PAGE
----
FORT WORTH, Texas — The United Educators Association criticized Fort Worth ISD’s plan to open schools for in-person learning, a decision made late Tuesday despite warnings from health officials.
“It’s going to cause a lot of health concerns and a lot of heartache and concern among staff and families,” said Steven Poole, UEA executive director.
The school board voted against extending mandatory virtual learning through November at a meeting that started Tuesday evening and ran into the early morning hours Wednesday.
As a result, the families of more than 84,000 students will have the option to send kids back into the classroom Oct. 5.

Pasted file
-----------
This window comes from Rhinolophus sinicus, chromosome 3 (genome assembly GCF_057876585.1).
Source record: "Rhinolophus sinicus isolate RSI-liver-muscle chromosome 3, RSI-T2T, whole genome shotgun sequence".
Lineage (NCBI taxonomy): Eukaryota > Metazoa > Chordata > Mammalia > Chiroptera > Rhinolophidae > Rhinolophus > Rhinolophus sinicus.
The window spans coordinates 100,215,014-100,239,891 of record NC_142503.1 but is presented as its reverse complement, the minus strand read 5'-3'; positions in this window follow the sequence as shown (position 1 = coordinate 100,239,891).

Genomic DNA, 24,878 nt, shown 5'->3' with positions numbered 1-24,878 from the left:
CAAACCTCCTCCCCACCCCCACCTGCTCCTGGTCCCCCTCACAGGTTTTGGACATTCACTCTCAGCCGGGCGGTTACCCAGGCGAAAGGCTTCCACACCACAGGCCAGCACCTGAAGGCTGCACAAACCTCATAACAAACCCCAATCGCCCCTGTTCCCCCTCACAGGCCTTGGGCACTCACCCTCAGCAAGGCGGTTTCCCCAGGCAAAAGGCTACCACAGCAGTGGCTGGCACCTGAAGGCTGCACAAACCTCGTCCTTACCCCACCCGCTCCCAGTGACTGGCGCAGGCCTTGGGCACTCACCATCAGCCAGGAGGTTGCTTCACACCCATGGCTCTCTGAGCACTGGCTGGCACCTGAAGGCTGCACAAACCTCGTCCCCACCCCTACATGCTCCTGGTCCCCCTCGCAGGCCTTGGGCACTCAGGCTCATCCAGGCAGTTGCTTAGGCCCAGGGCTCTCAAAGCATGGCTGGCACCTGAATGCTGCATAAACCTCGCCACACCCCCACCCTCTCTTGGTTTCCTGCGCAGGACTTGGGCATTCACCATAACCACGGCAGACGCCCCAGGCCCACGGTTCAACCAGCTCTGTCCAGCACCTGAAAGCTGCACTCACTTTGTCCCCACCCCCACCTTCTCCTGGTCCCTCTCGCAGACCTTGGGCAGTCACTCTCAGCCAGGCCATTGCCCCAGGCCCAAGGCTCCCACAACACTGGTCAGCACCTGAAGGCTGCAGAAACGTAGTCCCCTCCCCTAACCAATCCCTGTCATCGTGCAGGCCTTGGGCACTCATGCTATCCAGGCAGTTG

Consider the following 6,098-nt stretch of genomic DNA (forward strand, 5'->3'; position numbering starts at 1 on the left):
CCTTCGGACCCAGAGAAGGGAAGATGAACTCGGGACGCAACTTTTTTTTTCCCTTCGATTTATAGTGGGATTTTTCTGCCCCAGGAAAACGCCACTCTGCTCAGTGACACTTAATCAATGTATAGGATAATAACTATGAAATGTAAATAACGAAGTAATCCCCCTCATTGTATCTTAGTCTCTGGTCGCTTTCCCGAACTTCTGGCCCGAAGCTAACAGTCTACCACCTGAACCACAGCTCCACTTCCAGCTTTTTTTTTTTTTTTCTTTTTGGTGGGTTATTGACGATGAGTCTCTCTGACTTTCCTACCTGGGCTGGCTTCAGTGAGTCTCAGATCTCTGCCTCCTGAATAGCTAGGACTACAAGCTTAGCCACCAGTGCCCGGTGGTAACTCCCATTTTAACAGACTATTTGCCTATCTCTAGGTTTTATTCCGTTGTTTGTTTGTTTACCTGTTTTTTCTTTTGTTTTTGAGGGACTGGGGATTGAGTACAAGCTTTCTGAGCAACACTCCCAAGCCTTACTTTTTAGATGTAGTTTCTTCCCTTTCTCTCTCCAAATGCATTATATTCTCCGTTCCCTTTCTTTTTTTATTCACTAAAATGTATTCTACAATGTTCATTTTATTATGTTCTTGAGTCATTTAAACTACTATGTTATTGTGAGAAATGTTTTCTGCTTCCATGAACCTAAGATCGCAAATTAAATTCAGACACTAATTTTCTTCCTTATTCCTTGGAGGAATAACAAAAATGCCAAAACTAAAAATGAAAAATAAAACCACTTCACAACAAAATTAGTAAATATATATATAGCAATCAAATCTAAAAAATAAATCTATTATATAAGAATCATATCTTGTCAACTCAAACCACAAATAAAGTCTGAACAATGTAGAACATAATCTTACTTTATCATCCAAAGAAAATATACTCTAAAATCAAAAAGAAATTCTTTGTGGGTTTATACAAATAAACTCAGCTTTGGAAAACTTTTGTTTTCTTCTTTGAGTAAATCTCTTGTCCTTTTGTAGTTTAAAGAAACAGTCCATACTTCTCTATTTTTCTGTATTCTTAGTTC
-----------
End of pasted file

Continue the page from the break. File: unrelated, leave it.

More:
Tarrant County Public Health Director Vinny Taneja told the board the department is seeing an uptick in the coronavirus testing positivity rate, which is higher than the state average.
Taneja says the numbers aren’t where they need to be to reopen Fort Worth ISD schools safely, and he personally would not send his “own” kids into the classroom.
“We are not comfortable sending children to school until there is a COVID vaccine and it's proven to work,” Taneja said during the board meeting.
Despite the warning, the board voted 5-4 against extending mandatory virtual learning.
“When the Tarrant County Health Department is saying it is not safe right now, for the school board to ignore that medical advice is unconscionable,” Poole said.
A Wednesday afternoon press release from Fort Worth ISD says the board and district leaders will continue to monitor the impact of the virus in the coming weeks.